The Pioneer, by Alexander Phimister Proctor, on the UO campus between Fenton and Friendly Halls:
Call me a Yankee, but I’d thought General Ulysses S. Grant and President Abraham Lincoln had settled matters with Robert E. Lee and his ilk at Appomattox in April 1865, far beyond our poor power to add or detract.
However some southerners need an occasional reminder of just what their great-grandpappy’s unconditional surrender to the government of the United States meant, and the NYT reports that the Federal courts recently gave them another:
But at a hearing on Thursday, Judge Sidney Fitzwater of the United States District Court for the Northern District of Texas dismissed the lawsuit, which was brought by a Dallas resident and the Sons of Confederate Veterans. The plaintiffs argued that the City Council, which had voted earlier on Wednesday to immediately remove the statue, had violated their First Amendment rights.
And the Washington Post reports today that Lee is now gone:
City officials said in a statement that an art conservator monitored the proper handling of the statue, and police tactical officers with automatic rifles provided security.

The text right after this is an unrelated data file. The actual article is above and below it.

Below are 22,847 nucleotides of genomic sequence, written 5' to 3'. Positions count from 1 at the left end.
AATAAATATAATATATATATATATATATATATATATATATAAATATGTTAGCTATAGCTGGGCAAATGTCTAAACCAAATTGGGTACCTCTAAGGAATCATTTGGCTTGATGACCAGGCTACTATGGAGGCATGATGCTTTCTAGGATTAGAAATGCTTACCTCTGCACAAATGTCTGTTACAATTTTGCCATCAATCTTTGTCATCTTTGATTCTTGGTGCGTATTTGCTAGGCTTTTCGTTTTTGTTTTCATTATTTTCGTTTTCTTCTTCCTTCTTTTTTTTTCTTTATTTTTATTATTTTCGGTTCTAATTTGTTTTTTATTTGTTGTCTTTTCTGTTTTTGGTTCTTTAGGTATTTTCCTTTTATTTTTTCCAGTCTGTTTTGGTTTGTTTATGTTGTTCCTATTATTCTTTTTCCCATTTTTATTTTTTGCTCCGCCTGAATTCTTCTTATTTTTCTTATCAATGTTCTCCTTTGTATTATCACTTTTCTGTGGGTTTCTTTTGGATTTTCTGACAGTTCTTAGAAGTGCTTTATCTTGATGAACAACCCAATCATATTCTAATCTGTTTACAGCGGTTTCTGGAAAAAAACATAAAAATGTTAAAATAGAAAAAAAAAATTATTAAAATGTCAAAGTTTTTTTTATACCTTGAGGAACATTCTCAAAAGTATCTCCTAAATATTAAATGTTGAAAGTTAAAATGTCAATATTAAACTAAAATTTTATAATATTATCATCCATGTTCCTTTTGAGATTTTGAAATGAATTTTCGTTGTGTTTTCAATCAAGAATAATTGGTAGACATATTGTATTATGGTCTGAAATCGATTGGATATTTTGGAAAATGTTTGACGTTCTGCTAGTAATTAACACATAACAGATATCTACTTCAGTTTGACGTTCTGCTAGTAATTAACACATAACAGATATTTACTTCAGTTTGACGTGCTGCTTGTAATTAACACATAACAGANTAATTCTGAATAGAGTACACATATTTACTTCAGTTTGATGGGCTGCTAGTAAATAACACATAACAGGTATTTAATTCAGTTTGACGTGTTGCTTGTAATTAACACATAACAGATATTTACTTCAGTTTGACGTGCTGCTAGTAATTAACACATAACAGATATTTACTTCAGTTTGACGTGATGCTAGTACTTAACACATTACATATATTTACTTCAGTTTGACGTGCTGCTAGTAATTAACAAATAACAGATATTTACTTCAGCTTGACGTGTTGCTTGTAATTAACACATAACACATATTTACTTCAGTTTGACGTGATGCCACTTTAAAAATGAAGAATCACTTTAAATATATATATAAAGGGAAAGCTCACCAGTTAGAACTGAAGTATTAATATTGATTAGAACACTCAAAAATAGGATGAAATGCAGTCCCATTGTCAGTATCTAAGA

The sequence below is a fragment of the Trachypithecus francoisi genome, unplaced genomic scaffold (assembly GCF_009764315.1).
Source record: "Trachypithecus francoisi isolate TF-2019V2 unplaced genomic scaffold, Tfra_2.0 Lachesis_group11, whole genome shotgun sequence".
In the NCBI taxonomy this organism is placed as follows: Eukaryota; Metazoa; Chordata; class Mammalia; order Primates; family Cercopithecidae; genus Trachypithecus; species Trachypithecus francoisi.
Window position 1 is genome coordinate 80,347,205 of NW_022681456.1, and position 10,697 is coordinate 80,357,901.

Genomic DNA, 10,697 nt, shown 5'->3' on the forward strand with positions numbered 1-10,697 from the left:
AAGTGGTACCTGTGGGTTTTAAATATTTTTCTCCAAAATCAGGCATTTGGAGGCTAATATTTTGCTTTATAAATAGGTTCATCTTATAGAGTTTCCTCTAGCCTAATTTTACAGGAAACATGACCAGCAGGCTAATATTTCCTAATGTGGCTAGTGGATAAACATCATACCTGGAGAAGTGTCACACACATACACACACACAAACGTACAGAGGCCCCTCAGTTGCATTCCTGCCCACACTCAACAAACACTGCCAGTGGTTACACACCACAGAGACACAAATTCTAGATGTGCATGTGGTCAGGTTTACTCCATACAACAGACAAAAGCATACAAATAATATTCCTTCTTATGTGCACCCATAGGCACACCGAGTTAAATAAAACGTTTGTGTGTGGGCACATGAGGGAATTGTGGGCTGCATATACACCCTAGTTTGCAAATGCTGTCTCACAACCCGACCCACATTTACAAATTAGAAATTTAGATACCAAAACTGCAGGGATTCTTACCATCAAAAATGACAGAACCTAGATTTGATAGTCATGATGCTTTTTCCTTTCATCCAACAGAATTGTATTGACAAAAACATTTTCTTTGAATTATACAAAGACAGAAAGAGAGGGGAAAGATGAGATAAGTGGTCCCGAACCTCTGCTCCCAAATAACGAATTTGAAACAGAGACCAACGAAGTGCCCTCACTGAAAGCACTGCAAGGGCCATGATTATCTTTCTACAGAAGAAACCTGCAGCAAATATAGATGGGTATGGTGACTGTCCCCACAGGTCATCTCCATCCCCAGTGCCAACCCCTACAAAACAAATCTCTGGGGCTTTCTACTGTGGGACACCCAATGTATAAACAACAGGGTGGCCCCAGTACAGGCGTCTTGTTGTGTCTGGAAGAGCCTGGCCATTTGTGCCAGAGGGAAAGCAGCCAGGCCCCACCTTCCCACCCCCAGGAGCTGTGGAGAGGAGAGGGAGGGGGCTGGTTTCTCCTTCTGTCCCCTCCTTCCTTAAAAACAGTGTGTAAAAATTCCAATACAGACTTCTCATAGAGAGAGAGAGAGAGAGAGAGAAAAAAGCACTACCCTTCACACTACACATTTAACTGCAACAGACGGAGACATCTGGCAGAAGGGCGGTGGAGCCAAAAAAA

The statue was lowered onto a flatbed trailer for transport to an abandoned naval air station owned by the city on its western outskirts. It’s expected to remain there until city officials decide the statue’s future.
As explained in this fascinating op-ed in the Dallas News, Lee’s sculptor, A. Phimister Proctor, was a mountain man who sold his Colorado gold claim to go to New York, and then Paris to study with St. Gaudens. He lived from 1860 to 1950, and became America’s foremost animalier, working from a NYC studio that Stanford White designed for him. The famous Polish pianist Jan Paderweski loved his animal sculptures, and told him “I interpret; you create.”
Proctor lived in Eugene in the 1910’s with his family while he worked on UO’s Pioneer Mother and Father statues. His daughter married the son of Campbell Church, the man whom the fierce UO supporter and remarkable person Irene Hazard Gerlingher later convinced to donate his Treetops mansion to the University.
Proctor’s sculpture of Lee was unique in that it included an anonymous man on horseback representing the millions of southern white “useful idiots” who were, and still often are, duped by the rich and powerful to fight against their own economic self-interest and basic human decency to help in the oppression of others. I’m no expert on Diversity, Power, and Agency, but Karl Marx sure got that part right.
Proctor had nothing to do with slavery, although he did name his car after Lee’s horse Traveler, who by all accounts was loyal and beautiful: